Pastry crust unbaked

What is Pastry Crust?

As there are many different names to describe the same pastry crust, it can be confusing to most of us when reviewing recipes.  A new baker may think there are actually dozens of different types of pastry or pie dough.  In fact,  however, the ingredients for a flaky pie crust and a mealy pie crust are mostly the same.

It’s the size of  the fat in the dough that will determine if the dough will bake into a flaky or mealy pie crust.  Larger pieces of fat left in the dough will generally cause the baked result to be more flaky.  So if you want to prepare a more flaky crust, stop mixing the flour with the fat (butter, oil, or shortening)  when the lumps of mixed dough are about the size of a pea.  If you mix the flour and fat until you have a more fine mixture, the fat will be spread more uniformly and cause the baked crust to be more dense and crumbly.  Many variations of crust between flaky and mealy exist, making it even more confusing for all of us.

In the United States the recipe described below would be for a pastry crust or pie crust, while in the United Kingdom it would be customarily known as a shortcrust and in France a pâte brisée.  Different names again for a similar result.

 

This Pastry Crust recipe can be used for all occasions!

I have tweaked other pastry crust recipes to come up with one recipe that has never let me down!  I prepare it as described in the recipe below for savory dishes, such as quiches, appetizers,  small or normal-sized hand-held pies, or anything else for which you’d use a pastry crust.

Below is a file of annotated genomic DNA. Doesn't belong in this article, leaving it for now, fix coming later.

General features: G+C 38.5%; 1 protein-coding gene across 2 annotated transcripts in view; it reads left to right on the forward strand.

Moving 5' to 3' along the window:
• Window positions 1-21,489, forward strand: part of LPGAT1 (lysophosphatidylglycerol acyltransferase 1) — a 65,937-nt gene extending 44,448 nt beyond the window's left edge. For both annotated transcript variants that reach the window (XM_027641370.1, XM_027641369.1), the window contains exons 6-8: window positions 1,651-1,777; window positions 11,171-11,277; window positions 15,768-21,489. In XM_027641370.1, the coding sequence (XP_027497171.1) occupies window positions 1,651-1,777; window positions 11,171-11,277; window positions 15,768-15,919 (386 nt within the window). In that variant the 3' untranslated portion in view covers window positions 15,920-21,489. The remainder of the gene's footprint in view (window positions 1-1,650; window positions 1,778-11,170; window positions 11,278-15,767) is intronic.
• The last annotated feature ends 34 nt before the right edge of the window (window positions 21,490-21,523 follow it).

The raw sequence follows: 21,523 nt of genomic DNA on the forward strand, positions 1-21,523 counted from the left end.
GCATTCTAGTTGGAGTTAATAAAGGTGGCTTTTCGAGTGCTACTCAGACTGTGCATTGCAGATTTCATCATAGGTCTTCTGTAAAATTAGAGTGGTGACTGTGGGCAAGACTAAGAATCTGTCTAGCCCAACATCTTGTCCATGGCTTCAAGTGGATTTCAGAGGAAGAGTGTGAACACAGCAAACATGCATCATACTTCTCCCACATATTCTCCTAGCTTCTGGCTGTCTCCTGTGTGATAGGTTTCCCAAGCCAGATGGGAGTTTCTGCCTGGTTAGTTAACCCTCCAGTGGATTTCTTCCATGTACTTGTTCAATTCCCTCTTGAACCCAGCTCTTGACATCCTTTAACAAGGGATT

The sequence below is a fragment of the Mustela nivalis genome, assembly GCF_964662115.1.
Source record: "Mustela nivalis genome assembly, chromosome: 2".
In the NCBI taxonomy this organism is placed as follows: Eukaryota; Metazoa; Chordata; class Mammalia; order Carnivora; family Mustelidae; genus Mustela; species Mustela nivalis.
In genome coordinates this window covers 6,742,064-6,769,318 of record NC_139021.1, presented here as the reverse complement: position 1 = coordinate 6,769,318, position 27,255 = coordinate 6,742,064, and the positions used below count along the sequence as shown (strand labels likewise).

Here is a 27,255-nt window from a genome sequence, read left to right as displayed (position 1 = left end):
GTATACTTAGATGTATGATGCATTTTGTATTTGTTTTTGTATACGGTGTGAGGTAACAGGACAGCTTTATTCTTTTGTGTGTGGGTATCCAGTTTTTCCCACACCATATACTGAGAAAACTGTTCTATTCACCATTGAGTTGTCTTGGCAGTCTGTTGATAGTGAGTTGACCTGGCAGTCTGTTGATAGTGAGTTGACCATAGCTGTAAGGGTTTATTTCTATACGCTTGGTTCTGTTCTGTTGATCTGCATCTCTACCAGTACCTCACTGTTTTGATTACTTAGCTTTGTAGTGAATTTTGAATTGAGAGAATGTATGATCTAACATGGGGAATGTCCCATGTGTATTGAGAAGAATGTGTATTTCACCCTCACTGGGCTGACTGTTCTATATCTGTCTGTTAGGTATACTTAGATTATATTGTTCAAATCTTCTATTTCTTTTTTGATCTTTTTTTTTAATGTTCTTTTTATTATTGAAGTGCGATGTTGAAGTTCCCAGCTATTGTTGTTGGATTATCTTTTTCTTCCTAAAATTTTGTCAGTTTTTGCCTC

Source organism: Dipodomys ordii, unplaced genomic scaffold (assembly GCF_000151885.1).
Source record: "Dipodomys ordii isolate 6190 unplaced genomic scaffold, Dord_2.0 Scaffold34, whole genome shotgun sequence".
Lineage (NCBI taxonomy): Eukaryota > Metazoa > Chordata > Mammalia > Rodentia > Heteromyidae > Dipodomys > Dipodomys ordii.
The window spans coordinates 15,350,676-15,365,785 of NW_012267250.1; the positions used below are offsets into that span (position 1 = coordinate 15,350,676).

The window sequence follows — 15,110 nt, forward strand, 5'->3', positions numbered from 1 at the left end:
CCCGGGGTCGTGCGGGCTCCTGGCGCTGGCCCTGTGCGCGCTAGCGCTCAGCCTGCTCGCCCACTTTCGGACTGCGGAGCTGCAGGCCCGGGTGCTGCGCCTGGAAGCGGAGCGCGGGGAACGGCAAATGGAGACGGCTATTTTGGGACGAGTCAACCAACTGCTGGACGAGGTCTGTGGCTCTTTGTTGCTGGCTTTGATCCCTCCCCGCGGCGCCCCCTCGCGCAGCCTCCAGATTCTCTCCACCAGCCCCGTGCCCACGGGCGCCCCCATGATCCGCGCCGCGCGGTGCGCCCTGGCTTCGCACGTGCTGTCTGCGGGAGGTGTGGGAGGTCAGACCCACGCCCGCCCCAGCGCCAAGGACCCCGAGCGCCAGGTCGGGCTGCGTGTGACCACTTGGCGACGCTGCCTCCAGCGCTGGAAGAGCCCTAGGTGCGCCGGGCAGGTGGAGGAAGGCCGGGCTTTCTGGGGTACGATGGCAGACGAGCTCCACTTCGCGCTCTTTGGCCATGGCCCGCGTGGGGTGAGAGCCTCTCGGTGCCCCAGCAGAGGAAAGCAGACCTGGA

Yet, if you want a pastry crust for a dessert or sweet dish, just add an extra tablespoon or two to the recipe and follow all other instructions.  Now, you’re ready for pies and other sweet delicacies! You can add up to 1 1/2 ounces / 50 grams of ground nuts to your recipe by substituting the same quantity of flour and reducing the amount of butter used in the recipe by about 1 teaspoon / 10 grams.

This pastry crust recipe usually results in a crust that is between mealy and flaky.  In short, it’s a universal dough that can be used for many occasions.

You will find below the instructions for making this dough by hand and by food processor.  I used to prepare my dough by hand (because I love the kneading part).  Recently, however, I’ve been preparing it by a food processor and do not notice a difference.  If anything, the dough made with a food processor is more consistently the same than when I do it by hand.

Feel free to create your own special crusts by adding a teaspoon of any herbs or spices that would complement your dish. The exact quantity of herbs or spices will depend if they are fresh or dried and the type you use, as some are stronger than others.

I will be posting other recipes for crusts that are vegan and /or do not use butter.  Keep your eye out for these recipes.

I hope you will enjoy this recipe.  Please give me your feedback in the space below as I’m always interested in hearing your suggestions.

Pastry Crust: Pâte Brisée
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A pastry crust (pâte brisée) for all occasions, both savory and sweet. This recipe makes about 420 g of dough, which should prepare 1.5 9" (23cm) pies. It's calculated in this way because it requires 1 egg yolk.
Chef:Belgian Foodie
Servings Prep Time Passive Time
1.5pies 15minutes 30minutes
Servings Prep Time
1.5pies 15minutes
Passive Time
30minutes
  • Course
  • Cuisine
Ingredients
Servings: pies
Units:
Ingredients
Servings: pies
Units:
Instructions
By food processor
  1. Prepare the dough a little in advance since it must sit in the refrigerator about 30 minutes before rolling out.
  2. Start by mixing the flour, salt, and sugar. Cut the butter in small cubes and add to the flour mixture. Pastry Crust - Flour butter unmixed